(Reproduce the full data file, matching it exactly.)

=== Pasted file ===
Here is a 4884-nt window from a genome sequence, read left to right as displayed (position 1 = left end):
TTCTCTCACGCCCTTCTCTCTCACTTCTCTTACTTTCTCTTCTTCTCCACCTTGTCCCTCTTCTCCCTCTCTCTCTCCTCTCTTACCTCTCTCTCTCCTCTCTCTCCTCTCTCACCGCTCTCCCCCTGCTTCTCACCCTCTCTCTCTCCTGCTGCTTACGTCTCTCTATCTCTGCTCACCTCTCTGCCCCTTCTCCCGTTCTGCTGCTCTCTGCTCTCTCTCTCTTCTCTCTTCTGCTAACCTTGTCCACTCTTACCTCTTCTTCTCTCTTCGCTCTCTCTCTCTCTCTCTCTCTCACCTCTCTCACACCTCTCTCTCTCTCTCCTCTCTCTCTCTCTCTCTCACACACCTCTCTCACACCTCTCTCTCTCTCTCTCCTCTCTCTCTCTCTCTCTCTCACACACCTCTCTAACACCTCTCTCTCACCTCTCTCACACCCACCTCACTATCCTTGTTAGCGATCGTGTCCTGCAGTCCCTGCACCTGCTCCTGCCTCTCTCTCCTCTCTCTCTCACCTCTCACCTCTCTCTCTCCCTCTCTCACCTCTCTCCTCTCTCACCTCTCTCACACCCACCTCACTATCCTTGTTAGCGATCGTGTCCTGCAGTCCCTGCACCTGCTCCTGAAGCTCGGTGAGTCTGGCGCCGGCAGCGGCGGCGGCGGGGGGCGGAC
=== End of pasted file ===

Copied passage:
Here is a 4884-nt window from a genome sequence, read left to right as displayed (position 1 = left end):
TTCTCTCACGCCCTTCTCTCTCACTTCTCTTACTTTCTCTTCTTCTCCACCTTGTCCCTCTTCTCCCTCTCTCTCTCCTCTCTTACCTCTCTCTCTCCTCTCTCTCCTCTCTCACCGCTCTCCCCCTGCTTCTCACCCTCTCTCTCTCCTGCTGCTTACGTCTCTCTATCTCTGCTCACCTCTCTGCCCCTTCTCCCGTTCTGCTGCTCTCTGCTCTCTCTCTCTTCTCTCTTCTGCTAACCTTGTCCACTCTTACCTCTTCTTCTCTCTTCGCTCTCTCTCTCTCTCTCTCTCTCACCTCTCTCACACCTCTCTCTCTCTCTCCTCTCTCTCTCTCTCTCTCACACACCTCTCTCACACCTCTCTCTCTCTCTCTCCTCTCTCTCTCTCTCTCTCTCACACACCTCTCTAACACCTCTCTCTCACCTCTCTCACACCCACCTCACTATCCTTGTTAGCGATCGTGTCCTGCAGTCCCTGCACCTGCTCCTGCCTCTCTCTCCTCTCTCTCTCACCTCTCACCTCTCTCTCTCCCTCTCTCACCTCTCTCCTCTCTCACCTCTCTCACACCCACCTCACTATCCTTGTTAGCGATCGTGTCCTGCAGTCCCTGCACCTGCTCCTGAAGCTCGGTGAGTCTGGCGCCGGCAGCGGCGGCGGCGGGGGGCGGAC